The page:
A cool climb

What a delight to be back on the mountain! After taking it easy for nearly a year after a hamstring injury and the unbearable heat of the last two months, I have ventured back into hiking – without the support of the hiking group, I know I would never have the self-discipline to attempt even the easiest walks – and today was a challenge. Steenberg Peak looms large in the middle of the Silvermine Nature Reserve and the only way up is UP! An approach from the car park through shoulder high thickets of proteas and leucadendrons takes you along a gentle path to the foot of the climb, and then it is one foot after the other, admittedly up an extremely well-made path of steps that wind up about 300m elevation. With the odd water break and pause to admire the magnificent views, we reached the peak after a steady 1.5 hours but were by then in the fine cloud that coats these mountains when a brisk southeaster blows and so had no opportunity to gaze out into the hinterland across the greater Cape Town metropolis. Sitting on fantastically weathered rocks among abundant fynbos which included numerous blue disas (what a spectacular treat!) and cooled by wisps of mist and intermittent views of far distant beaches, we agreed there could be no better place to be right then. The silence was supreme.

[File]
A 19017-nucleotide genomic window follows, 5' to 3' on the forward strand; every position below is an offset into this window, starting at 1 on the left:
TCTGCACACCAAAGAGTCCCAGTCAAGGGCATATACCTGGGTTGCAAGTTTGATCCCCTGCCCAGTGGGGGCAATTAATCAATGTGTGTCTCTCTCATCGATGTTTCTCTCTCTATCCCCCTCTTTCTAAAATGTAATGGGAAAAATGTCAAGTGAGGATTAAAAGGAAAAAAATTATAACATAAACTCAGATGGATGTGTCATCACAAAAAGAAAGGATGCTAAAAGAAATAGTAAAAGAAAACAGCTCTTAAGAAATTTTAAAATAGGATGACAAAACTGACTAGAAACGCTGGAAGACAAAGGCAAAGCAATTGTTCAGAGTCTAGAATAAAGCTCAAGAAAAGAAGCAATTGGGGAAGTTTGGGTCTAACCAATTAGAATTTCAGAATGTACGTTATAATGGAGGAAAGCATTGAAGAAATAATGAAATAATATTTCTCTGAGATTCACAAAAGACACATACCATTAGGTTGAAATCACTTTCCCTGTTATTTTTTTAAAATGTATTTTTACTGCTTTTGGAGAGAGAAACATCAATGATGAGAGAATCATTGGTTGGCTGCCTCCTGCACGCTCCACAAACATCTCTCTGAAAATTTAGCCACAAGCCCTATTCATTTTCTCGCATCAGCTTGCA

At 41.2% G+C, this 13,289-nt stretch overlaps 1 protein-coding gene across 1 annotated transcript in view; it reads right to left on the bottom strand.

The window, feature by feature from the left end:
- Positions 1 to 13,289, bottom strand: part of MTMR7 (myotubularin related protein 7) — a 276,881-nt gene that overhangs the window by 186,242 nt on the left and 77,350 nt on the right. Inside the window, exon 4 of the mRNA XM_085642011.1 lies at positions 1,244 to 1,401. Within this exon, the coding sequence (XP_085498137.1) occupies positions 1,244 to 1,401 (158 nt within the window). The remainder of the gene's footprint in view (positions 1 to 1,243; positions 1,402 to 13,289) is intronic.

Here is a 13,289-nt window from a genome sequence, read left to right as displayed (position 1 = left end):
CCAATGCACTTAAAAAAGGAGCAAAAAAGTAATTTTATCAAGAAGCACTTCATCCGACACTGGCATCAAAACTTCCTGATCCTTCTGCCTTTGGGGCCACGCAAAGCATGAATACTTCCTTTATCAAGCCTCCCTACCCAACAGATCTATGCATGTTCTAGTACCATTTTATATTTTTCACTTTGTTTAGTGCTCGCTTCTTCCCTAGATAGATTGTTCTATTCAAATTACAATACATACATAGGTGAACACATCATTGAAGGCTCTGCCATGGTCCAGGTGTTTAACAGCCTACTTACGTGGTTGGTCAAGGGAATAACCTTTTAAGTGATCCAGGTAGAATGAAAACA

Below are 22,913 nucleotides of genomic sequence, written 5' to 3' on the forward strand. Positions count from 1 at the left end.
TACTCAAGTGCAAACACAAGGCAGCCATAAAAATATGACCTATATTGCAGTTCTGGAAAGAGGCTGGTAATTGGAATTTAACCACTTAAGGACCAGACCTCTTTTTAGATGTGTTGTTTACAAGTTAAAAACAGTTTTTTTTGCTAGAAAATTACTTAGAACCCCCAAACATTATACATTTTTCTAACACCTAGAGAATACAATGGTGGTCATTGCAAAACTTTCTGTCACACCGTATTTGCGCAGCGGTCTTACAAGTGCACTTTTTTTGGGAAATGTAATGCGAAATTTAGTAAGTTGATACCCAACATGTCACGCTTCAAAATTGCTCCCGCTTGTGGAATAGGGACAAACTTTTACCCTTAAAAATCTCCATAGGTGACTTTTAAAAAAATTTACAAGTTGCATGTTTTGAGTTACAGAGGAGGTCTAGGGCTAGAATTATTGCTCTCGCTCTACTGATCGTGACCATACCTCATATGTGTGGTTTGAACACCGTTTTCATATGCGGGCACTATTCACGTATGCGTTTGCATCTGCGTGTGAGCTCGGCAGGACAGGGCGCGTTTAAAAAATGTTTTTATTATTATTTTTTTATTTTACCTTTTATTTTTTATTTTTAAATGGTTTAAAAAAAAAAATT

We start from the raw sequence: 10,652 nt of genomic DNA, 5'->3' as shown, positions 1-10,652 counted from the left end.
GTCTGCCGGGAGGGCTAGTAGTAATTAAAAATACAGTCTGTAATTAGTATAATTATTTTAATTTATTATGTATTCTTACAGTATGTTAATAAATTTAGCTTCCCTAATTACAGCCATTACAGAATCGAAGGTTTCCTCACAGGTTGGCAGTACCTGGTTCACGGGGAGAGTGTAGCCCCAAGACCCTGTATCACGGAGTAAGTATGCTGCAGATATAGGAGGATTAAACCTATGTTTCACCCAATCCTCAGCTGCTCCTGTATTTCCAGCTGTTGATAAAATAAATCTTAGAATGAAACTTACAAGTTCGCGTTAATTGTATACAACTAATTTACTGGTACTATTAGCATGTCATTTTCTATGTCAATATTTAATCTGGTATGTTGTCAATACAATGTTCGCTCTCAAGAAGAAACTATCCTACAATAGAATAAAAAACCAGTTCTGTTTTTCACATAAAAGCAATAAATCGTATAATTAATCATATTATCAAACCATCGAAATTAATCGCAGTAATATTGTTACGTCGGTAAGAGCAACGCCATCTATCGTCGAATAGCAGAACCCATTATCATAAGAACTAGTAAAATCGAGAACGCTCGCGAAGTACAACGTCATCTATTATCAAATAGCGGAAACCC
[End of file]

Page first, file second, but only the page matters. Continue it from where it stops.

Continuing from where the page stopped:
We took a circular route down, along the soft quartzite path made with such loving care so many years ago; flat stone slabs laid in appropriate places to minimise erosion, or channel the stream that becomes the Silvermine River. It must have been a labour of love for those who cherished these mountains and the time they could spend away from it all, communing with nature. The endemic erica urna-viridis, which grows only on these slopes and a small area at Cape Point, is prolific and flourishing, while four or five other species of erica from dusky pink to fiery red covered the ground like heather on the Yorkshire moors. Every species of fynbos has its favourite place, and the top of the mountain was populated by serruria, while lower slopes were favoured by soft, red-leaved leucadendrons waving like wheatfields in the breeze.

Once we were back on the jeep track for the long walk down to the waterfall and then what seems like an interminable uphill back to the carpark, it became a hike again, rather than a commune with nature, and it was possible to engage in some companionable chit-chat as we didn’t have to watch our feet. This helped take our minds off the long uphill and before we knew it, 7km were behind us and beer and lunch ahead!

One thought on “A cool climb

  • Mar 9, 2022 at 10:43 am
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    Brilliant Pamela, we have certainly missed these very informative blogs.

    Reply

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